Exquisite Gluten-Free Book
La Tartine Gourmande: Recipes for an Inspired Life, by Béatrice Peltre

Ingredient-Focused Book from a Hunky Newcomer
Hero Food: How Cooking with Delicious Things Can Make Us Feel Better, by Seamus Mullen

How-to-Cookbook with an Emphasis on Lots of Recipes
How to Cook Everything the Basics: All You Need to Make Great Food, by Mark Bittman

How-to-Cook Book with an Emphasis on Helpful Process Photographs
What to Cook and How to Cook It: Fresh and Easy, by Jane Hornby

Food of Many Nations Primer
Cindy’s Supper Club: Meals from Around the World to Share with Family and Friends, by Cindy Pawlcyn

Buzz-Free Liquid Refreshment Book
Sip and Savor: Drinks for Party and Porch, by James T. Farmer III

Mouthwatering Ice Cream Book
Sweet Cream and Sugar Cones: 90 Recipes for Making Your Own Ice Cream and Frozen Treats from Bi-Rite Creamery, by Kris Hoogehyde, Anne Walker, and Dabney Gough

Multiethnic Comfort Food from a Talented Newcomer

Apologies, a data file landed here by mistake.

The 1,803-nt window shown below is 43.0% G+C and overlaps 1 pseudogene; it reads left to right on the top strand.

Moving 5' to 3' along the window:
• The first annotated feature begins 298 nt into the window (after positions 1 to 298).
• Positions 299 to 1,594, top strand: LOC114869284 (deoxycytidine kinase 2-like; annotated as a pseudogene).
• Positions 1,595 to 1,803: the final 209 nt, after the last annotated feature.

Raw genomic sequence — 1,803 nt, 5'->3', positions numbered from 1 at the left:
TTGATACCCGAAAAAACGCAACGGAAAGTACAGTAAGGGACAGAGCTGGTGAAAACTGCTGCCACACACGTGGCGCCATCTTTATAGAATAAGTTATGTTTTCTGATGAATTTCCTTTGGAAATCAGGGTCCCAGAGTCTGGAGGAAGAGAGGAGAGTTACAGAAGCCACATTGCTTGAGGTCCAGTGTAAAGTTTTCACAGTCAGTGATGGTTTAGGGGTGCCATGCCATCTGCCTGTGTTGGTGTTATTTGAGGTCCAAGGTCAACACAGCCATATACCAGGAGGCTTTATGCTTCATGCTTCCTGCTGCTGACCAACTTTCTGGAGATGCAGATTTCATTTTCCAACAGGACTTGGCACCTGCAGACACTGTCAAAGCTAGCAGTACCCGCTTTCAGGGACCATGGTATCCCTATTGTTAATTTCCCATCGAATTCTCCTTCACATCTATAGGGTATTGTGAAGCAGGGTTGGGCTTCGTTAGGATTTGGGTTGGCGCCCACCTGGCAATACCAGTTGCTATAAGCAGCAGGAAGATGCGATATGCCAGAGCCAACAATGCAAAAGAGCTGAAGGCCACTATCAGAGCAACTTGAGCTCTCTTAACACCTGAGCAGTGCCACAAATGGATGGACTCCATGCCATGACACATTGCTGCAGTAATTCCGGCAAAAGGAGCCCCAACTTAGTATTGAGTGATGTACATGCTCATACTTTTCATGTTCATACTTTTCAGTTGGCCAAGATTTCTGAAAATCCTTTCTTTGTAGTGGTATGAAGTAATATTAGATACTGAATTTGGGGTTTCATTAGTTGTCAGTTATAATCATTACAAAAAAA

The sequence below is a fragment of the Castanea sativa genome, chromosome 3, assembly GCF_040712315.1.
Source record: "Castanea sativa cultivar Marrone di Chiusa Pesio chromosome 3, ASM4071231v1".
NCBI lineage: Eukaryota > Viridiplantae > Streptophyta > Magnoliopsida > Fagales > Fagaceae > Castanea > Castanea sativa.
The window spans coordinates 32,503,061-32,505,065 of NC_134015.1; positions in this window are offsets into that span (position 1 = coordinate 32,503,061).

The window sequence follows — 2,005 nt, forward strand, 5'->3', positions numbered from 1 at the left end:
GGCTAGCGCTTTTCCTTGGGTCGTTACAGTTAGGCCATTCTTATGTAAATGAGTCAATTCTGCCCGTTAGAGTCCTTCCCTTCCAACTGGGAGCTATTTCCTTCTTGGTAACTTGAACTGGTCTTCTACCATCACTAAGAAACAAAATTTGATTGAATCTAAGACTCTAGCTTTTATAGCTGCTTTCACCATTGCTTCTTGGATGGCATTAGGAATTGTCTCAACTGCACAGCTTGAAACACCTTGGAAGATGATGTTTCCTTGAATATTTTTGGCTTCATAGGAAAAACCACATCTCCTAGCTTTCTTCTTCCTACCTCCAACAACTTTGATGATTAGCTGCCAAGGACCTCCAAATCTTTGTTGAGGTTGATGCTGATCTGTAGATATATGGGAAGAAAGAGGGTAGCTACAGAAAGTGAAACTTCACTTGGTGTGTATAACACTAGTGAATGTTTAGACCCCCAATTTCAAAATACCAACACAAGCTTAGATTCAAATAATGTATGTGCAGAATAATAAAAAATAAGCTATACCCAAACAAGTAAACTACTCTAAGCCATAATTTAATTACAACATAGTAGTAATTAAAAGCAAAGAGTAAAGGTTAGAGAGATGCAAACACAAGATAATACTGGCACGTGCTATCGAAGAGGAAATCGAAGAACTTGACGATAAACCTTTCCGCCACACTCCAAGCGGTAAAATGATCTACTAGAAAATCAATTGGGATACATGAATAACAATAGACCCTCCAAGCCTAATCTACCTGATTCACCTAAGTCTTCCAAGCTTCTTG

Comfort and Spice, by Niamh Shields

Fun Trend Cookbook for Bedside Reading
The Truck Food Cookbook: 150 Recipes and Ramblings from America’s Best Restaurants on Wheels, by John T. Edge

Giftworthy-Design DIY Book
A Country Cook’s Kitchen: Simple Recipes for Making Breads, Cheese, Jams, Preserves, Cured Meats, and More, by Alison Walker

Make-Your-Own-Snacks Book:
The Homemade Pantry: 101 Foods You can stop Buying and Start Making, by Alana Chernila

French Country Fantasy Book:
Nature: Simple, Healthy, and Good, by Alain Ducasse

Seasonal Cookbook Best Suited for an Art Gallery
The Perfect Ingredient: 5 Fantastic Ways to Cook Apples, Beets, Pork, Scallops, and More, by Bryn Williams

Even-in-the-Summer Baking Book
CakeLove in the Morning: Recipes for Muffins, Scones, Panckaes, Waffles, Biscuits, Frittatas, and Other Breakfast Treats, by Warren Brown

Attractive Glossary for a Dwindling Food Supply
Fish: Recipes from the Sea, by C.J. Jackson and Barton Seaver

Perfect Gift in Lieu of a Bouquet